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Seat Sandal and Saint Sunday Crag

Seat Sandal and Saint Sunday Crag


Postby nigheandonn » Thu Nov 06, 2014 7:25 pm

Wainwrights included on this walk: Arnison Crag, Birks, Seat Sandal, St Sunday Crag

Hewitts included on this walk: Seat Sandal, St Sunday Crag

Date walked: 01/11/2014

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This walk started where the last one left off, from the road near the Travellers' Rest just north of Grasmere - I'd come down the night before, walked up from Windermere to Ambleside (walking up an unlit road on Halloween with an imagination while the weather changes from uncanny warmth to howling wind is... not the best of ideas), and then got the bus up in the morning.

Seat Sandal looked beautiful from there, but unusual - a curving ridge instead of the usual view of a rounded top.

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Seat Sandal

The path started up the lane past the coast to coast house (St Bees Head 49 Robin Hood's Bay 130), then turned off at a stile into a small maze of fields which didn't quite seem to match either map - but applying common sense brought me out onto the ridge, and up more or less parallel to the Tongue Gill paths.

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Gavel Crag and the top of Great Tongue

It had been a beautiful morning at first, clouding over slowly, and now the first clouds were touching the hills ahead.

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The first cloud

The forecast had been for dry but windy, with the clouds above the summits, but as so often the clouds hadn't bothered to read the forecast! It had been reasonably calm so far too, but the wind was strengthening a bit, blowing the clouds up from the south west.

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Cloud looming over the central valleys

The ridge went on for quite a while, and didn't ease off further up as much as I had thought it might - but eventually it began to get rockier, which seemed like a good sign of getting near the top.

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Near the top

I came out on the summit in grey cloud as the weather took another turn for the worse - rain and gusts of wind - and sat down in the lee of the wall to eat chocolate and hope it would clear enough for a summit view. Which it did, more or less.

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Seat Sandal summit

From the summit there was a choice of direct-but-steeper to Grisedale Hause, and longer-but-gentler to the other side of the tarn - I went for direct, which was probably the wrong idea. The hills ahead were coming and going dramatically in the cloud as I worked my way down - not too bad at first, and then steadily steeper and stonier and slippier, until at one point I had to retreat back up a wet rocky bit as there was just no grip for my feet going down. Towards the bottom the path just vanished into a mess of loose stones, but I dodged onto the grass and got down.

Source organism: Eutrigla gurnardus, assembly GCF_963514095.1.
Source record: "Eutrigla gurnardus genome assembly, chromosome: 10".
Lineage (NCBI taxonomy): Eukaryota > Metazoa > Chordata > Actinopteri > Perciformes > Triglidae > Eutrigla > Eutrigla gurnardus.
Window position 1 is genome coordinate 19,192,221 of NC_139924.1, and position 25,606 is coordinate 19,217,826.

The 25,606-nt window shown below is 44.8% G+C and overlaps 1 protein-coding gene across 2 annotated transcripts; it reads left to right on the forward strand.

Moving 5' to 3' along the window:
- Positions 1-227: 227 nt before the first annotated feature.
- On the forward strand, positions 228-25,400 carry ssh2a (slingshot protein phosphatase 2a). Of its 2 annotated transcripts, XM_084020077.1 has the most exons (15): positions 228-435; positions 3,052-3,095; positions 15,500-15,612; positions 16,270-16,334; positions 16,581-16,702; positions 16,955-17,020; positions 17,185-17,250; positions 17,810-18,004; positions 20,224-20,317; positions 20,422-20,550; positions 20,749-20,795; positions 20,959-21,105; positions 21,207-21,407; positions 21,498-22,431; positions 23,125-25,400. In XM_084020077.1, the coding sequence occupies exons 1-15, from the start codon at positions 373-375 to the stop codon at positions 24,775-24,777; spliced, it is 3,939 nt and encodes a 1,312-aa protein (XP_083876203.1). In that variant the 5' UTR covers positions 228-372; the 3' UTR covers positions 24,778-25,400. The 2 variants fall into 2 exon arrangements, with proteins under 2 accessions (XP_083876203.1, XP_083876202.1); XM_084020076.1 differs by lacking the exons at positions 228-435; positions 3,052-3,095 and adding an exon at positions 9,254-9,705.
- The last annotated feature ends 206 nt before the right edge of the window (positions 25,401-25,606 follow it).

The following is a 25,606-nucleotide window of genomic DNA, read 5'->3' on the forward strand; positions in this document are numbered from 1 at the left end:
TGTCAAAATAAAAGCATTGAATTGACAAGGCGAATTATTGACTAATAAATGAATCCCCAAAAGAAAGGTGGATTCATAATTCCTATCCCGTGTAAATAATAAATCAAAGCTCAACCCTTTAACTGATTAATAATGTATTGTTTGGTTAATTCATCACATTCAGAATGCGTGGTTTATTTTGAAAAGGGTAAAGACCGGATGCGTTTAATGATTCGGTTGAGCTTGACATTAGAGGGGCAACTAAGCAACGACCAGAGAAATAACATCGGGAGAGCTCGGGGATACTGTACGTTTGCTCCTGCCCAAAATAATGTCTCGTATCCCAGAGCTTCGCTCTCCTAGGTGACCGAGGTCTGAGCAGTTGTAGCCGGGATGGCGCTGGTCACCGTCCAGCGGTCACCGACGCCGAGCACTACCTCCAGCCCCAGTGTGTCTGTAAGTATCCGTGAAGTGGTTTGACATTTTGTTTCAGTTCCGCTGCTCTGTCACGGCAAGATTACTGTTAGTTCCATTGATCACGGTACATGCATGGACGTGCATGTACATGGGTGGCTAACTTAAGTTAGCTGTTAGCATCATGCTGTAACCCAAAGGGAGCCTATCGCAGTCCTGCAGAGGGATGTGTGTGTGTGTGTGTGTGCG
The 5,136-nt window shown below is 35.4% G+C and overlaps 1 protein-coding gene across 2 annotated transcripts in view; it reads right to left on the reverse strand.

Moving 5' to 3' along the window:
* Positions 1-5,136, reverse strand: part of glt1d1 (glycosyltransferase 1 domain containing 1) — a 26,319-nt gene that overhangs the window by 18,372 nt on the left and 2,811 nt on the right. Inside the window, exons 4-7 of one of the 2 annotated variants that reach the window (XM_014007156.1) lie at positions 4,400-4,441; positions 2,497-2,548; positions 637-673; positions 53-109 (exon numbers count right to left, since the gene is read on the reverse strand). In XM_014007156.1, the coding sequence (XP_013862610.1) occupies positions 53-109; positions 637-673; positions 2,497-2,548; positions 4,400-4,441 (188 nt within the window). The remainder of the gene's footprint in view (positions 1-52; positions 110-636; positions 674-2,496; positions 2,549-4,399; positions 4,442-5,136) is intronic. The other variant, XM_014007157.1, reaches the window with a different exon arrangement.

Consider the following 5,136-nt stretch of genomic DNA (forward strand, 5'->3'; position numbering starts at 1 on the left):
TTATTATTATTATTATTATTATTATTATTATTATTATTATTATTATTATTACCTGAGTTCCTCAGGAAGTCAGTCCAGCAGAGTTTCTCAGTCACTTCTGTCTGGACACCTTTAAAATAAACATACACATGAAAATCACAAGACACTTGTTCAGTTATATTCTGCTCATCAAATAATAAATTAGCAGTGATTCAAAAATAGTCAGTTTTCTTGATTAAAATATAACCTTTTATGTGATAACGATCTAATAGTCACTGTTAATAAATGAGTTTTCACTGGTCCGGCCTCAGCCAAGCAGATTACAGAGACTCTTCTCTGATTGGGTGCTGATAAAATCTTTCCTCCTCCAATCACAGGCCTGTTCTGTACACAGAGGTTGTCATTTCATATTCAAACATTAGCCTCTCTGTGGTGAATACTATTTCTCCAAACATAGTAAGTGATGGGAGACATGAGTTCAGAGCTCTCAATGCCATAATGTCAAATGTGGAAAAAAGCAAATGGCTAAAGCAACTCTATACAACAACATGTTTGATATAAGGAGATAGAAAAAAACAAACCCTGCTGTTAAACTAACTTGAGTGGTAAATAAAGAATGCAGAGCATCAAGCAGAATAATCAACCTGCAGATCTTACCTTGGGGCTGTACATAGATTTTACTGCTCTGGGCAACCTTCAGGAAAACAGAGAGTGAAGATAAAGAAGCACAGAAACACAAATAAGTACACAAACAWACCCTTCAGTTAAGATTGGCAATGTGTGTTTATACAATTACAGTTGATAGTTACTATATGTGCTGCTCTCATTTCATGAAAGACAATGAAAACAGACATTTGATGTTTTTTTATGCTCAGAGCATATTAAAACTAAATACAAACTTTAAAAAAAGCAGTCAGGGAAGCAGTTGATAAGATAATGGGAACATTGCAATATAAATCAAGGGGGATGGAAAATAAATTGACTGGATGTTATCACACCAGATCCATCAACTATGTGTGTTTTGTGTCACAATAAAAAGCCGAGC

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Saint Sunday Crag ahead

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Misty Grisedale Hause

There were quite a few people around at the tarn, including two very friendly dogs who were far more interested in going for walks with everyone else than with their owners - I wouldn't have minded the company for longer! The wind was still quite strong, with waves on the surface of the tarn, but I decided that unless it got significantly worse than it had been on Seat Sandal then the Saint Sunday Crag ridge should be ok.

It's a lovely path that heads up towards Saint Sunday Crag, one of those thin line across the hillside ones, up and down and in and out - but after a while I realised that although I was a long was above the valley, it was more because the valley had fallen than because I had risen - which wasn't how the path looked on the map.

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Rising path

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Grisedale tarn

Eventually I came to a junction where the path went straight on or straight up, and decided that up had to be the way to go whether the map said so or not - I didn't want to follow a climbers' path and end up under crags. It seemed to be right, because I came out on the ridge more or less where I expected, between Cofa Pike and the rise to the summit.

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Cofa Pike

On the ridge I was more in the wind, and it did feel stronger - but there was always higher ground on at least one side of the path, so it didn't feel too exposed. Towards the summit it got flatter and broader, which was still ok, but there were starting to be a few gusts that I sat down and waited out.

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Approaching the summit

Again the summit didn't give much of a view, although the the cloud was still coming over in patches, with breaks and misty times. I headed down towards Gavel Pike to try to get off the ridge as quickly as possible, and failed to find the path so just turned off north anyway - it was all quite easy ground.

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Saint Sunday Crag summit

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Gavel Pike

I met the path heading for Birks after a while, but about then I got soaked to the skin by surreptitious drizzle before I'd really realised I was wet - but then there was RAIN, and HAIL, and some more rain, and some more hail - and all I was really thinking about was whether the path down into Grisedale or the bypass round Birks would get me to the hostel quicker, with no intention of climbing any more hills.

But by the time I got down to the col it was dry again, with the views opening up, and the wind was drying me quite nicely, without trying to knock me over, and Birks was only about 100 feet up, so it seemed daft not to go.

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Grisedale

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Birks

Birks may hardly rise above where it joins to Saint Sunday Crag, but it definitely has its own identity - bumpy moorland which has no relation to the bold ridge above. A nice easy walk to another friendly but unexciting summit.

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Birks summit

From there I was supposed to follow a wall down, but once again I couldn't find it so just headed down anyway - it was wet and very steep, but the kind of long grass that holds on to your feet. After a while I did see the wall and headed over, and then almost wished I hadn't, as the path was harder to walk down.